Microba and Illumina partner to advance microbiome research


Tuesday, 01 June, 2021


Microba and Illumina partner to advance microbiome research

Brisbane biotech Microba Life Sciences, a specialist in precision gut microbiome science, has partnered with DNA sequencing company Illumina to advance understanding of the human gut microbiome in human health and disease. The partnership will bring together Microba’s proprietary gut microbiome analysis platform with Illumina’s next-generation sequencing tools to generate the metagenomic data researchers require to make new discoveries.

Focusing activities in Asia Pacific and Japan, the duo will work together to enable research studies that reveal connections between the microbiome and human health from mental health and Parkinson’s disease to nutrition and sleep. The companies say such projects wouldn’t be possible without access to the high-resolution data that Illumina’s methodology enables, combined with Microba’s analysis.

Microba CEO Blake Wills said the partnership will further accelerate the adoption of gut microbiome profiling for research into human disease, as there remains “huge potential for research to enhance our understanding of the role the gut microbiome plays in health and disease states”.

“Combining Microba’s deep analysis capability with Illumina’s advanced technology, this potential is being realised,” he added.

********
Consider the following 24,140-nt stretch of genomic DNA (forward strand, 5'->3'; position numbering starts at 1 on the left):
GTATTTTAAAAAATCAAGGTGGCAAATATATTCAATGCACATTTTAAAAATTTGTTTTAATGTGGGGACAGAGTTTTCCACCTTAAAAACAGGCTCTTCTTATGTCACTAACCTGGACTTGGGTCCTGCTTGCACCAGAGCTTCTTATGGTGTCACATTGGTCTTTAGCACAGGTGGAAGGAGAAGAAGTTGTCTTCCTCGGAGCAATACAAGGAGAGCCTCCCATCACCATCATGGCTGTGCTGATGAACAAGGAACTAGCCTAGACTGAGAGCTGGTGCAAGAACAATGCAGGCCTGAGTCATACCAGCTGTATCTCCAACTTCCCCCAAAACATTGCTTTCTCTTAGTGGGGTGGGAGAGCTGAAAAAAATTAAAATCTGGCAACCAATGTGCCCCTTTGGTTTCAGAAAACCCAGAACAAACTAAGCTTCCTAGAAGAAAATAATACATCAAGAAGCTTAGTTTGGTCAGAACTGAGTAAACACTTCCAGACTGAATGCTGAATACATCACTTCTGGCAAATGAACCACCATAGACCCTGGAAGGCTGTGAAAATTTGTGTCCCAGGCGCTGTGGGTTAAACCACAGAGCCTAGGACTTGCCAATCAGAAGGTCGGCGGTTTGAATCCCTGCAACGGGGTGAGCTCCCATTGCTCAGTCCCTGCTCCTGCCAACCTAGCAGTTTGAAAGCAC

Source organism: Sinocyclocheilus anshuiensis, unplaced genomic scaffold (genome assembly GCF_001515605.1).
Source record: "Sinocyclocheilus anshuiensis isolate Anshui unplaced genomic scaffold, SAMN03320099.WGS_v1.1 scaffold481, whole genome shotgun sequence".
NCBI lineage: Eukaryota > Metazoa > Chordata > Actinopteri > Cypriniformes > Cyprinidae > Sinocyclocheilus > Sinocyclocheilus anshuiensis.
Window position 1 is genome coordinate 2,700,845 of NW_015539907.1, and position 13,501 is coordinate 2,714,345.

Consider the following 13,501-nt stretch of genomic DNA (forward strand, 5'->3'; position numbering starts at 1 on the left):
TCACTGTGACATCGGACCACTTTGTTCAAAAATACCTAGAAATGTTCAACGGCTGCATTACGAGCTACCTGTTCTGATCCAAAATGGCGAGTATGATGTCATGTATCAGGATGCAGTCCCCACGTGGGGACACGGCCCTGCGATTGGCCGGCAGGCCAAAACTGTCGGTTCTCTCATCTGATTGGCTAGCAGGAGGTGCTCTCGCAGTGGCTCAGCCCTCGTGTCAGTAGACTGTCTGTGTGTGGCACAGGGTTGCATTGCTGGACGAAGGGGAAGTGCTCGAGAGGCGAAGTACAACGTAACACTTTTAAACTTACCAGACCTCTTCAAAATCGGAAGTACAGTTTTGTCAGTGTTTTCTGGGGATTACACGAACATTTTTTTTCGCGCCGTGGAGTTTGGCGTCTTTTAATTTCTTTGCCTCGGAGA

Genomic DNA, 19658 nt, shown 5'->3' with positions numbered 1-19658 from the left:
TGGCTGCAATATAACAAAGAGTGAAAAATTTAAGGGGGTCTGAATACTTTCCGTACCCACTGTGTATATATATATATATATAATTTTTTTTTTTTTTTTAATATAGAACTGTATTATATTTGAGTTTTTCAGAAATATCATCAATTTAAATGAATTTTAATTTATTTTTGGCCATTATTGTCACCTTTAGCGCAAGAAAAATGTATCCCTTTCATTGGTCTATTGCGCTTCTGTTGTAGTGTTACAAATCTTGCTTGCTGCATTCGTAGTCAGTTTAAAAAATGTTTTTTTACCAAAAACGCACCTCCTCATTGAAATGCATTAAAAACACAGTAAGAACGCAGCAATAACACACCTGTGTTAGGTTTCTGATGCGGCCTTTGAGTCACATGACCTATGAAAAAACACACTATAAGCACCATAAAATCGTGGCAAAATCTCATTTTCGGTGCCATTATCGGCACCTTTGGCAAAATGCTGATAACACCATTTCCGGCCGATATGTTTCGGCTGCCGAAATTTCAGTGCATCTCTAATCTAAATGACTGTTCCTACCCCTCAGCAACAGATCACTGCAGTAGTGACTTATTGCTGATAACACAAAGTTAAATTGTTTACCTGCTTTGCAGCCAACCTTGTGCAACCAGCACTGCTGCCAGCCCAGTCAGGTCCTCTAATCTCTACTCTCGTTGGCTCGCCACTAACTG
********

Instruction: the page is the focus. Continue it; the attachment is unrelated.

Illumina Vice President and General Manager of Asia Pacific and Japan Gretchen Weightman explained that by working together the companies could rapidly deliver insights and the accessibility of gut microbiome analysis.

“With genomic sequencing at the forefront of understanding human health, the partnership will aim to explore and demonstrate potential applications of gut microbiome profiling by combining Illumina’s established credibility and global reach in NGS with Microba’s progressive analytical services,” she said.

With current projects including The University of Queensland exploring treatments for Parkinson’s disease and Deakin University’s Food & Mood Centre assessing the value of faecal microbiome transplants (FMT) to treat depression, it’s expected that the partnership will increase the uptake of high-quality microbiome research to enable new discoveries.

Image credit: ©stock.adobe.com/au/nobeastsofierce

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